Why was PlanetSolar so ground-breaking?

PlanetSolar was really a big step for the field of solar mobility because we achieved a number of firsts: it was the first solar-powered round-the-world voyage and we were the first to cross the Indian Ocean and the Red Sea using only solar energy. PlanetSolar is also the largest solar boat in the world and is the solar vehicle to have travelled the furthest distance at over 60,000km.

It’s also been instrumental in helping us inspire others to take up the cause. Just yesterday I was talking to the owner of a big shipyard in Barcelona that only makes solar boats. He started his business after he saw PlanetSolar. He thought to himself “okay, if they can go around the world in a solar boat, we can use solar boats for a four-day trip”. So, I think PlanetSolar was a big step forward for solar travel in general.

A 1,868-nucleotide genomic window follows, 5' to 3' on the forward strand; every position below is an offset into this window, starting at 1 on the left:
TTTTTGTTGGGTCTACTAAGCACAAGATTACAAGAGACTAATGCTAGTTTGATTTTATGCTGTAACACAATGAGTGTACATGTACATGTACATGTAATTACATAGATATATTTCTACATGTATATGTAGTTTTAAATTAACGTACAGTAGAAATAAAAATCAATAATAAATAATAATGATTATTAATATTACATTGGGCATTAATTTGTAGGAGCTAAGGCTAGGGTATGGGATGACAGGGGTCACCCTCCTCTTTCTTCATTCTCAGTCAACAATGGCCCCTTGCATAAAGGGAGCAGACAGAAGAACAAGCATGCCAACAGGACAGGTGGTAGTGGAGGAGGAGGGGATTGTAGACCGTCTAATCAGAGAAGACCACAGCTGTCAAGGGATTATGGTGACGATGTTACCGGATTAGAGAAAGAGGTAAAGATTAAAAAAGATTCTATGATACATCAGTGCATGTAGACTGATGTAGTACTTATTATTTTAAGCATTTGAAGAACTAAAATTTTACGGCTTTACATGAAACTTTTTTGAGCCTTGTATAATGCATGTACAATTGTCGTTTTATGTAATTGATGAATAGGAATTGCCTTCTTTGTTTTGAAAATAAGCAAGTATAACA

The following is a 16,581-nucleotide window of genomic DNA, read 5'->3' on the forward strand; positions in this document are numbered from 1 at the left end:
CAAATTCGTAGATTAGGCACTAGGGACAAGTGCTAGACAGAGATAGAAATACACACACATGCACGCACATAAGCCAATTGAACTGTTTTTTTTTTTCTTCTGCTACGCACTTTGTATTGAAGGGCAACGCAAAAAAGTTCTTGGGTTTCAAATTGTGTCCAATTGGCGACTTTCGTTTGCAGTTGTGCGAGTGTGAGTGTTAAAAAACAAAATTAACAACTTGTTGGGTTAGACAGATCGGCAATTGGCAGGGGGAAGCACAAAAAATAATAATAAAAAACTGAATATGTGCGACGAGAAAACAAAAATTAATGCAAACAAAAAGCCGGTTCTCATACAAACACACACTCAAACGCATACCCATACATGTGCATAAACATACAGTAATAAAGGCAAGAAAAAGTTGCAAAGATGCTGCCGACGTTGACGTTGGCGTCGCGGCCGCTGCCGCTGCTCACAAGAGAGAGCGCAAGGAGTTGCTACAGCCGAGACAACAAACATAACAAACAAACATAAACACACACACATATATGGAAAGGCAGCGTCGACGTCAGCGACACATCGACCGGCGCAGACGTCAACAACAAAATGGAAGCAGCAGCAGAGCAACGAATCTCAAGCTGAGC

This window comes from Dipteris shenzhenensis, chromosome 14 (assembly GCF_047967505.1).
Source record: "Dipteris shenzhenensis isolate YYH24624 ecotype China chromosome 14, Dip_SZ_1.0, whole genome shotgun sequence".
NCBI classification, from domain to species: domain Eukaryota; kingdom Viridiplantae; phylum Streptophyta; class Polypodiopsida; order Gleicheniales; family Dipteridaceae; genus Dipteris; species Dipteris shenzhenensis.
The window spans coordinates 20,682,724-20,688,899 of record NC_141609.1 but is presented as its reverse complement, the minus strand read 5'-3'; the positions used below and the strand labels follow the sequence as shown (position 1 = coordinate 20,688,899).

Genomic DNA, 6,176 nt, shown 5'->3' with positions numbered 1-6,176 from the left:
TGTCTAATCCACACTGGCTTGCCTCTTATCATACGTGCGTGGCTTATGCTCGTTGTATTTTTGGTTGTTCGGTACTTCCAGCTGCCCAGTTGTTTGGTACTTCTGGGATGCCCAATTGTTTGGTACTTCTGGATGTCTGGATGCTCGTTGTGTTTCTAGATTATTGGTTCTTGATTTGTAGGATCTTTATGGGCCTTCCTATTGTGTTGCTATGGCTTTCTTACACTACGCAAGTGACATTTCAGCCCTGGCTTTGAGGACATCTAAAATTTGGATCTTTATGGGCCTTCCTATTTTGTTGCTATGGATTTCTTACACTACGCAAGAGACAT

What message would you send to young people about choosing sustainable forms of travel?

Through PlanetSolar and SolarStratos, we’re trying to send an optimistic message to members of the younger generation who are worried about the future of the planet, and what the future holds for them. In the world of tomorrow, I believe we will continue to do what we’re doing today – things like skydiving, travelling, and driving a car. But we will do them much better than today – without the carbon emissions and without the noise. But we have to act now and make big changes to make the world a much better place tomorrow than it is today. That doesn't mean we have to stop doing everything that we enjoy, though. I’m very optimistic that if we all come together, these changes are possible and that there will be big benefits both for people and for the planet.

Photo credit: Copyright © 2021 Fred Merz / Lundi13 / SolarStratos